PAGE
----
GREATER APPALACHIA. Founded in the early eighteenth century by wave upon wave of settlers from the war-ravaged borderlands of Northern Ireland, northern England, and the Scottish lowlands, Appalachia has been lampooned by writers and screenwriters as the home of hillbillies and rednecks. It transplanted a culture formed in a state of near constant danger and upheaval, characterized by a warrior ethic and a commitment to personal sovereignty and individual liberty. Intensely suspicious of lowland aristocrats and Yankee social engineers alike, Greater Appalachia has shifted alliances depending on who appeared to be the greatest threat to their freedom. It was with the Union in the Civil War. Since Reconstruction, and especially since the upheavals of the 1960s, it has joined with Deep South to counter federal overrides of local preference.
The book's general approach to Alaska also rings true.  While the book does not discuss Alaska extensively, it essentially divides Alaska among three of the eleven nations.  Juneau (and I would assume Southeast generally) is described as being part of "The Left Coast," Anchorage, Fairbanks (and I suspect the Railbelt in general) are included as part of "The Far West" (which has a lot in common with Greater Appalachia), and the remainder of Alaska, along with large portions of Northern Canada and Greenland are included as part of the "First Nation."

That correctly helps capture the uniqueness of Alaska; no other state reflects a mix of those three "nations."

But in addition to that surface explanation, the book also helps provide a deeper dive into what drives Alaska.  As all here recognize, large numbers of Alaskans are either first or second generation "immigrants" from other parts of the country (and indeed, other parts of the world), and often retain much of the culture of the nation from which they moved.  So, depending on the person and the issue, discussions on Alaska policy issues also often reflect characteristics common to "The Midlands," "The Deep South," and even "Yankeedom."

For those similarly interested in such things, I recommend the book highly.  If you aren't sure, you can follow the same track I did -- start by reading the summary on the Washington Post "GovBeat" website, then go to the longer summary written by the author for the Tufts alumni magazine, and then subsequently, if it retains your interest, go on to the book itself.

My guess is, as I did ERM, I will be carrying it around for awhile and referring to it often as a source for understanding the reason for this reaction or that policy position.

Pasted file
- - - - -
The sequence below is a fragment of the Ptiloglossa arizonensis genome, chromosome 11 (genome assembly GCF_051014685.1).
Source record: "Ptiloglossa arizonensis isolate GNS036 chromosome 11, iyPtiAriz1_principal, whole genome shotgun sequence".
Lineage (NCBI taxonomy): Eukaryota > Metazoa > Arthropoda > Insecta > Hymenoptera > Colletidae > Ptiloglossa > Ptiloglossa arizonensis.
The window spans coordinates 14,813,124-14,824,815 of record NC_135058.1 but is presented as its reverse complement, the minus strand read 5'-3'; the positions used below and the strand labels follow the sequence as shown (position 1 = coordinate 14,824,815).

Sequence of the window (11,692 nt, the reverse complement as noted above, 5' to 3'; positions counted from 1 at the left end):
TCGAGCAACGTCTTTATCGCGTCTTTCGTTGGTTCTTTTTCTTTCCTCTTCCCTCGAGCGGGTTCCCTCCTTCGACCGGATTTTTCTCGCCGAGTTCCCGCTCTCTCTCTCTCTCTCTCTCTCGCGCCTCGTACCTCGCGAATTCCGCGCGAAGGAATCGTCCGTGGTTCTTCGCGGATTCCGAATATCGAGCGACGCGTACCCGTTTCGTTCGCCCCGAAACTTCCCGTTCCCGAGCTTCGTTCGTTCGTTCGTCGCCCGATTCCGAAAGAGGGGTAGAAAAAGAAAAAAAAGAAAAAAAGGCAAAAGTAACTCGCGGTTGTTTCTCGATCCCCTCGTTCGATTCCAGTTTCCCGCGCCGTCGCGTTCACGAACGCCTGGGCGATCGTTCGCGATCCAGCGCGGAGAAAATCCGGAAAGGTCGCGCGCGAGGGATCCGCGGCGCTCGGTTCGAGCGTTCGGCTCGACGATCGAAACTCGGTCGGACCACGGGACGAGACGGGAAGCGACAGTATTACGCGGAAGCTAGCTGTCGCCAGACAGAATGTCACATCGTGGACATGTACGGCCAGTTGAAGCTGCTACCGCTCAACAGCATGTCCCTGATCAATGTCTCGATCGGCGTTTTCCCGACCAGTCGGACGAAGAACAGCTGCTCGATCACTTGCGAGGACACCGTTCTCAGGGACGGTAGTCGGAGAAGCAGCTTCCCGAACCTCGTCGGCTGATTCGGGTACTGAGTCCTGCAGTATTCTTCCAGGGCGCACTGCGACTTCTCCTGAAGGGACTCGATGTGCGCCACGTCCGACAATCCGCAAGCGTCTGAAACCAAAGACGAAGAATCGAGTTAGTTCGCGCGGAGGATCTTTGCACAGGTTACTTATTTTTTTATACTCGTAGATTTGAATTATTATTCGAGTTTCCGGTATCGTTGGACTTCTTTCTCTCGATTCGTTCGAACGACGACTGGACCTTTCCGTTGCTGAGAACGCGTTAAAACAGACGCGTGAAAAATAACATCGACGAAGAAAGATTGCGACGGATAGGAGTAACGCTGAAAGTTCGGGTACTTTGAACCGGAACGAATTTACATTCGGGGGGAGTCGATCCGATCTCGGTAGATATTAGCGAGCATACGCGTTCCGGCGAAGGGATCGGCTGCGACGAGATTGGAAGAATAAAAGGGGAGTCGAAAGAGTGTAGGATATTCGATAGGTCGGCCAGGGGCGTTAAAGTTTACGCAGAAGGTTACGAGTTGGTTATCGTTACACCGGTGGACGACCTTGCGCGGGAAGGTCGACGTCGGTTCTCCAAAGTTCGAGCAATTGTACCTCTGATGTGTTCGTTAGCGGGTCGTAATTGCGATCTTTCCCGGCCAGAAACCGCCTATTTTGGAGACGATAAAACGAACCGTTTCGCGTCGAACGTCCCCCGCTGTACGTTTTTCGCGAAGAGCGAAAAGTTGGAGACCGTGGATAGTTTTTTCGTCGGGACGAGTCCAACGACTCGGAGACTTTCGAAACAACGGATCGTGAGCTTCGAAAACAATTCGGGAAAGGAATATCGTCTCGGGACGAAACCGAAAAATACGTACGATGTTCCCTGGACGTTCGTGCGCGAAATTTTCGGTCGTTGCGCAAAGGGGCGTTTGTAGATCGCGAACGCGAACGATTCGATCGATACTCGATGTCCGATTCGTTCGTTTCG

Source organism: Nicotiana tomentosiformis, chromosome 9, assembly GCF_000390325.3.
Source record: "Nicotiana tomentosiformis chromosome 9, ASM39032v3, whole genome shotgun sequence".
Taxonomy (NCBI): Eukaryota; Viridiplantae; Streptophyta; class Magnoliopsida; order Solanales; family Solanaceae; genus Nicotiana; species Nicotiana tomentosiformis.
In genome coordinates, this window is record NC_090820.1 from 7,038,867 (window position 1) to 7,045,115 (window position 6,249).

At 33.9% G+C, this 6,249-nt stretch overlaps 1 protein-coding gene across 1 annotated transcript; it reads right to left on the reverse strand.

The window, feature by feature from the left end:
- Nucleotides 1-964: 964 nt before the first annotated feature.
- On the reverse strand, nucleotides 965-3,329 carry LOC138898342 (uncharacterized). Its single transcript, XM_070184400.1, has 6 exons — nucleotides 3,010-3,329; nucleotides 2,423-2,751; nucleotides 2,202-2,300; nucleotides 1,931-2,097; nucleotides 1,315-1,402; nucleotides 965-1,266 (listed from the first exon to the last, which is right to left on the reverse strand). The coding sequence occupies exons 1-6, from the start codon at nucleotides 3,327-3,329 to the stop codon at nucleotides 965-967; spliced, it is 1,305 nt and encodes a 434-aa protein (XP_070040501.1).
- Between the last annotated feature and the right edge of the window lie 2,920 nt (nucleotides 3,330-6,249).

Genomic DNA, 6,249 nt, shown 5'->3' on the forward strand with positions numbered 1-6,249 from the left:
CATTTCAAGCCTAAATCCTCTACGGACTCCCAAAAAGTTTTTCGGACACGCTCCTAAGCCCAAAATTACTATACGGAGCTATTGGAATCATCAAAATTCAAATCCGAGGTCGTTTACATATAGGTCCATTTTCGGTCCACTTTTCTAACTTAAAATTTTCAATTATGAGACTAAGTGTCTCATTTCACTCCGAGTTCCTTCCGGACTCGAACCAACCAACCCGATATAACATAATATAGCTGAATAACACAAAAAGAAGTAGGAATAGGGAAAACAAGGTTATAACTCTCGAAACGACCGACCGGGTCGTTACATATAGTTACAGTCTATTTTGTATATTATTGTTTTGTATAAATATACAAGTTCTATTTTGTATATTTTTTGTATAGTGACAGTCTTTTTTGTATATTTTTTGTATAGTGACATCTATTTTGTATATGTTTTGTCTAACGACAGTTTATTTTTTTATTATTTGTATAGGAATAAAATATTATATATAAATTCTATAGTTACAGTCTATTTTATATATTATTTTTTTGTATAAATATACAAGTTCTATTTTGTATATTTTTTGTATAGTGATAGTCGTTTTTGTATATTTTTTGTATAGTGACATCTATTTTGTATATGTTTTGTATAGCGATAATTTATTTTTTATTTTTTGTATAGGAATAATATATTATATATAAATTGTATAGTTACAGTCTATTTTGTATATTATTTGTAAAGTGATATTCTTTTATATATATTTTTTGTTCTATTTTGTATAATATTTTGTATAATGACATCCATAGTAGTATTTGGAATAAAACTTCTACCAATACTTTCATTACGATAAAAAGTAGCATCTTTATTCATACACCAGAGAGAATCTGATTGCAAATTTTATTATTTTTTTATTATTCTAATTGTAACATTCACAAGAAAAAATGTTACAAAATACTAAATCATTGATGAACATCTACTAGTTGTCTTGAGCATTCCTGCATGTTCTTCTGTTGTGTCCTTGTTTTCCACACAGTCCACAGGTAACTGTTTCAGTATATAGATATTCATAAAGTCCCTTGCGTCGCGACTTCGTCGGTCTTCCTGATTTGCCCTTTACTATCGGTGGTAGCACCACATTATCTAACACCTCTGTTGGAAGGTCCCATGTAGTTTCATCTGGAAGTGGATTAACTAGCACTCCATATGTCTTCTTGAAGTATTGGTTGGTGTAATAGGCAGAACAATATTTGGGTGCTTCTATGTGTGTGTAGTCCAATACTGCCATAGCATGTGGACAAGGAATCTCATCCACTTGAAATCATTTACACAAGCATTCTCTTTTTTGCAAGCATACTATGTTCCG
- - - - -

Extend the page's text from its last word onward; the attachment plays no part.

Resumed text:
Friday, November 8, 2013

Monday's "Thrilla in Dena'ina" ...

As readers of these pages will know, recently some have criticized the idea of moving Alaska state government toward using a sustainable budget model.

Despite endorsement by Commonwealth North ("Long Term Economic Sustainability for the State of Alaska") and the Alaska Chamber ("Support Reduction of Spending to Sustainable Levels"), among others, and predictions by the University of Alaska-Anchorage's non-partisan Institute of Social and Economic Research (ISER) that, absent its adoption, Alaska faces a "fiscal crisis" and "economic crash" within the next decade, some apparently feel safe with Alaska continuing its current spending binge.

In my view -- and interestingly enough, the view not only of ISER but also Northern Economics, a co-author of two studies making the same point -- Alaska is following a path that, while benefitting current Alaskans by creating an artificial bubble economy, comes at the significant expense of future generations.  According to one of the studies co-authored by Northern Economics on Alaska's current fiscal path
… state general fund revenues are projected to exceed state expenditures until 2015, after which time annual revenues fall below annual expenditures. Starting in 2015, the state begins to draw down accumulated balances in the general fund and constitutional budget reserve. Revenues from the development of a gas pipeline starting in 2020, the phasing in of a state personal income tax starting in 2022, reduction in the Permanent Fund dividend by half, and diversion of remainder of the earnings of the Permanent Fund to support general fund expenditures starting in 2023 largely offset declining oil revenues for a decade but eventually they are insufficient to forestall a downward trend in general fund revenues ….